The Sex Lives of Teenagers

Rory’s parents had discovered that Rory was sexually active and wanted to know how to handle his request to have Jen (his girlfriend) “sleep over” when they were planning to be out of town. They decided to talk it over with someone because they had different opinions. When Rory, who was now seventeen, had posed the question, he had told his parents that he had seen me and suggested that they call me.

Waiting between sessions, I could hear Susan’s and Mike’s raised voices on the path to my office as I sat working at my desk.

“This is the door to her office.”

“No, this way, over there!”

After a few minutes of this I decided to stand at my entryway to guide them.

Mike was a tall man with the same broad shoulders as his son, the football player. He looked like he knew where he was going, but he had already passed my office and was opening the door to the toolshed. Susan was still at the very top of the path. She was on her hands and knees, admiring an English ivy pushing its way out between two rocks. I thought she might be trying to take a cutting. I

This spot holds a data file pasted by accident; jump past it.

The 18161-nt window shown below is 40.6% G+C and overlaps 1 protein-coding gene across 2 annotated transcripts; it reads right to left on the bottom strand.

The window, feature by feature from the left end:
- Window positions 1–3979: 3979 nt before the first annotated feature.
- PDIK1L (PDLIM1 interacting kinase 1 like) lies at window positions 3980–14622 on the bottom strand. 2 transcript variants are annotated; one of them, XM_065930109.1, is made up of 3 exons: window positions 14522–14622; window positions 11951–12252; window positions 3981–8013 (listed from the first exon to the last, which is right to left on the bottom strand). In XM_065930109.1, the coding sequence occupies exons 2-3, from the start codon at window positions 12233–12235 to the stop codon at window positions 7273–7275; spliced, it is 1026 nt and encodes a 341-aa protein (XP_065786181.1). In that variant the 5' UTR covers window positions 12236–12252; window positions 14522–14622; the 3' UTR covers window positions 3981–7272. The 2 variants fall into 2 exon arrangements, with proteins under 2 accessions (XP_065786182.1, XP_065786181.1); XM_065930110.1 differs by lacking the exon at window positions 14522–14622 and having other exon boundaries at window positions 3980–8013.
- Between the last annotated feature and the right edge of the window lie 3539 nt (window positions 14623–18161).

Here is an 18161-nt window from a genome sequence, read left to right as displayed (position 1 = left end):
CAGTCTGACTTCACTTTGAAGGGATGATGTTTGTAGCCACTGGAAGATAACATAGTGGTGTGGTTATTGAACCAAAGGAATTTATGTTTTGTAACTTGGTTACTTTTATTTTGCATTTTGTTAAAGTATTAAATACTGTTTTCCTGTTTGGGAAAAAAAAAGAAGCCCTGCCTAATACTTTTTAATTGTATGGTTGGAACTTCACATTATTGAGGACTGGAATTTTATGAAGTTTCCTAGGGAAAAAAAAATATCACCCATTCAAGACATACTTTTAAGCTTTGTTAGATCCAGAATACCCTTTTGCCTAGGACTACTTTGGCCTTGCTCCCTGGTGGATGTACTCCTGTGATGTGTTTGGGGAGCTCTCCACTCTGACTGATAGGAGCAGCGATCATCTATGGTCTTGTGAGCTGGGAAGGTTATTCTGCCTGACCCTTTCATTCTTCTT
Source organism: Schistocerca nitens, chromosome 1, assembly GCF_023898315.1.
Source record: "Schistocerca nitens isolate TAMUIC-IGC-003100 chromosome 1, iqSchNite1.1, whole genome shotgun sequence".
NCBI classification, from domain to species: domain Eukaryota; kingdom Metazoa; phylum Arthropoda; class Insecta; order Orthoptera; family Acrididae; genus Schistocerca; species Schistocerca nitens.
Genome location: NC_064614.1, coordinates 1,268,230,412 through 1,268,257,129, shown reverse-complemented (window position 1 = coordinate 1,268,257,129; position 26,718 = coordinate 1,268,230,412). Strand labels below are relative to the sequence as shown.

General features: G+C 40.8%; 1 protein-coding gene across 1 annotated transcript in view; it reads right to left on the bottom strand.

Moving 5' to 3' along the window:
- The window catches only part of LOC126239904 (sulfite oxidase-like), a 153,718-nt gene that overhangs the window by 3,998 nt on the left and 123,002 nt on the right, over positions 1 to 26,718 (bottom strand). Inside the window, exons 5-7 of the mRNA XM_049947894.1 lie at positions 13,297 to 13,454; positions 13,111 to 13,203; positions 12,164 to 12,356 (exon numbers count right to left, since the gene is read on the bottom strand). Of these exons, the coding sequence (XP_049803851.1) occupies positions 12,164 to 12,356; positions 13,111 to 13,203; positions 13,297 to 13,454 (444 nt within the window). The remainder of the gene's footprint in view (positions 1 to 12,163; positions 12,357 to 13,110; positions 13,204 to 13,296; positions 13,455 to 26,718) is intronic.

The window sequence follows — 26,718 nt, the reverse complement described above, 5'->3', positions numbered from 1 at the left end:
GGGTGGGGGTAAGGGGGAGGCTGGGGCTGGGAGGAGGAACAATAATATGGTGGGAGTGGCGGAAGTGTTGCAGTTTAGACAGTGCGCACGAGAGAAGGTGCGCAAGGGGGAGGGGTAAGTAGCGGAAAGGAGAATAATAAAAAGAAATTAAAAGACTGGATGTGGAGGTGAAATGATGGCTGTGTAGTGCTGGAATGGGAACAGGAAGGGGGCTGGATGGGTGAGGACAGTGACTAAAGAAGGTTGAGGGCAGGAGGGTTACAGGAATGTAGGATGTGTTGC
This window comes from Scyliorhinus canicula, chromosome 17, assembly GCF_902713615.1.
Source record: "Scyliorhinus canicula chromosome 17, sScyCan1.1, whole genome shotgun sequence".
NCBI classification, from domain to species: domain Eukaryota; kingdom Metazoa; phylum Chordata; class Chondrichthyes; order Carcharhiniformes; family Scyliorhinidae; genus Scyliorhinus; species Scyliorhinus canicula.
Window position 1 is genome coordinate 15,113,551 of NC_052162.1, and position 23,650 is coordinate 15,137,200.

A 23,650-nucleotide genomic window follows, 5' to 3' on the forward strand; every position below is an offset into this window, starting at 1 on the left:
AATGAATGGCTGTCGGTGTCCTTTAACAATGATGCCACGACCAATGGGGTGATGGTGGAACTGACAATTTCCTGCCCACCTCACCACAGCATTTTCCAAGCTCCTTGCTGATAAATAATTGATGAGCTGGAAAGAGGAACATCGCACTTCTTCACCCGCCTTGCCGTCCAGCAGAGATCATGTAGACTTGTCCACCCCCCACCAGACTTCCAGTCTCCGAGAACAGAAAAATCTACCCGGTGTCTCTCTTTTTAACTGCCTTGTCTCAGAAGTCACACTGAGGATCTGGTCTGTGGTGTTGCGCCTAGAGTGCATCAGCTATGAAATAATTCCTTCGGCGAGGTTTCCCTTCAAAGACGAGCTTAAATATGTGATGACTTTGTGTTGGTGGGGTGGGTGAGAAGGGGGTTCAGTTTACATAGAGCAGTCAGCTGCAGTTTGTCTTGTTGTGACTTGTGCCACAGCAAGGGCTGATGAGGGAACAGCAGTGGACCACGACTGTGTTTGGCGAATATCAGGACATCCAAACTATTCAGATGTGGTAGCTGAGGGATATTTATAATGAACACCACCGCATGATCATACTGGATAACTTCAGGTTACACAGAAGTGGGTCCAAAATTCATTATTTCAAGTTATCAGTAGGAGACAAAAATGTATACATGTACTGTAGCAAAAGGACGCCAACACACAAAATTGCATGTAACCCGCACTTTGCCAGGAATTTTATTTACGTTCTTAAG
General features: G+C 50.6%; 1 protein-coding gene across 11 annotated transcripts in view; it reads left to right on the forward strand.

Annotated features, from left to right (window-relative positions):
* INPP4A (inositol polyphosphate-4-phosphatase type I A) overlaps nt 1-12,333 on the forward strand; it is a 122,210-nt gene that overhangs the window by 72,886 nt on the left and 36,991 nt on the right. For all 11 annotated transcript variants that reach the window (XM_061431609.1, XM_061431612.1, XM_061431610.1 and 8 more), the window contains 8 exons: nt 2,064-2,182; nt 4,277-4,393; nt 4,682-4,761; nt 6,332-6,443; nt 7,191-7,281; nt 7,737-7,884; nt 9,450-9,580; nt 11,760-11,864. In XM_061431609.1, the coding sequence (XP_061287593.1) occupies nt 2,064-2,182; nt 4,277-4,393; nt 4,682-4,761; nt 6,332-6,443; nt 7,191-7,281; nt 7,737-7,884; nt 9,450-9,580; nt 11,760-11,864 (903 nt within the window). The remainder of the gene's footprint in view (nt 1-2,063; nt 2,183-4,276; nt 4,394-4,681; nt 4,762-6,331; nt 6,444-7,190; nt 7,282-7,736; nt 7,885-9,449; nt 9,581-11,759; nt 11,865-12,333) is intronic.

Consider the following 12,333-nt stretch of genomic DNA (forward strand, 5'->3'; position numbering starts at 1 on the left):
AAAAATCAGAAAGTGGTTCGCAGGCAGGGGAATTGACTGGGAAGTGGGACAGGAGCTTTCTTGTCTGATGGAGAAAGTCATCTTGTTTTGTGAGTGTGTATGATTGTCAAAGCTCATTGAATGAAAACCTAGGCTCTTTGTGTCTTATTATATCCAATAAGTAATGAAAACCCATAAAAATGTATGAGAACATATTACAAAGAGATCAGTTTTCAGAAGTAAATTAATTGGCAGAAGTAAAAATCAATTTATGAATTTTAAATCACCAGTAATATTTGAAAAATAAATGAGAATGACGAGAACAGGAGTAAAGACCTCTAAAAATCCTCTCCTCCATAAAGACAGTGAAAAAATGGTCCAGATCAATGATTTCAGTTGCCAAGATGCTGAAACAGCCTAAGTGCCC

Reviving Your Marriage

Is your marriage alive and well, or is it time to dial 911? Chances are the health of your relationship falls somewhere in the middle — slightly out of shape and tired. Unfortunately most of us tend to take the health of a marriage for granted. And we don’t realize how important a happy, healthy relationship is until it’s time for marital CPR.

Maintaining personal health requires work — exercise, good nutrition, rest and regular checkups. No one teaches us that the same kind of maintenance is also necessary in order to keep a marriage alive. Love between a parent and child is unconditional. Love between a husband and wife is not. As divorce statistics would indicate, an untended marriage falls apart too easily. The good news is that there are ways to make a marriage survive, and better yet, thrive.